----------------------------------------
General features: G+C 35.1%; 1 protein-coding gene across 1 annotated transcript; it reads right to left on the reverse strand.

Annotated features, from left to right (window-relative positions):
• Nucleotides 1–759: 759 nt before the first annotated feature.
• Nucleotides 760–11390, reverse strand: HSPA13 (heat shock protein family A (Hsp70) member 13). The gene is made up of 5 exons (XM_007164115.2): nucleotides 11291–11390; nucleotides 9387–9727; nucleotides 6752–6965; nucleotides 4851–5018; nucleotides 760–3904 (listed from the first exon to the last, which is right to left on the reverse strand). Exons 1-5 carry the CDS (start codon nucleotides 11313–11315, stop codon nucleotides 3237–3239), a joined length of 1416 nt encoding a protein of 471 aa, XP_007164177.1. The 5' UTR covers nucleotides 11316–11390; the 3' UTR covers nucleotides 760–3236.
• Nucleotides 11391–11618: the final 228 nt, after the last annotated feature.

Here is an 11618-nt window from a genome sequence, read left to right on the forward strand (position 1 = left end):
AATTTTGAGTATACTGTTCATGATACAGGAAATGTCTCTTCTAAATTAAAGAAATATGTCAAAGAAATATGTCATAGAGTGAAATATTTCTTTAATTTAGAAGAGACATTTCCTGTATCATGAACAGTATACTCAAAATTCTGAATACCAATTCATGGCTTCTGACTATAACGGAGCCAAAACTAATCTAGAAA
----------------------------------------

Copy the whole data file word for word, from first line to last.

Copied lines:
General features: G+C 35.1%; 1 protein-coding gene across 1 annotated transcript; it reads right to left on the reverse strand.

Annotated features, from left to right (window-relative positions):
• Nucleotides 1–759: 759 nt before the first annotated feature.
• Nucleotides 760–11390, reverse strand: HSPA13 (heat shock protein family A (Hsp70) member 13). The gene is made up of 5 exons (XM_007164115.2): nucleotides 11291–11390; nucleotides 9387–9727; nucleotides 6752–6965; nucleotides 4851–5018; nucleotides 760–3904 (listed from the first exon to the last, which is right to left on the reverse strand). Exons 1-5 carry the CDS (start codon nucleotides 11313–11315, stop codon nucleotides 3237–3239), a joined length of 1416 nt encoding a protein of 471 aa, XP_007164177.1. The 5' UTR covers nucleotides 11316–11390; the 3' UTR covers nucleotides 760–3236.
• Nucleotides 11391–11618: the final 228 nt, after the last annotated feature.

Here is an 11618-nt window from a genome sequence, read left to right on the forward strand (position 1 = left end):
AATTTTGAGTATACTGTTCATGATACAGGAAATGTCTCTTCTAAATTAAAGAAATATGTCAAAGAAATATGTCATAGAGTGAAATATTTCTTTAATTTAGAAGAGACATTTCCTGTATCATGAACAGTATACTCAAAATTCTGAATACCAATTCATGGCTTCTGACTATAACGGAGCCAAAACTAATCTAGAAA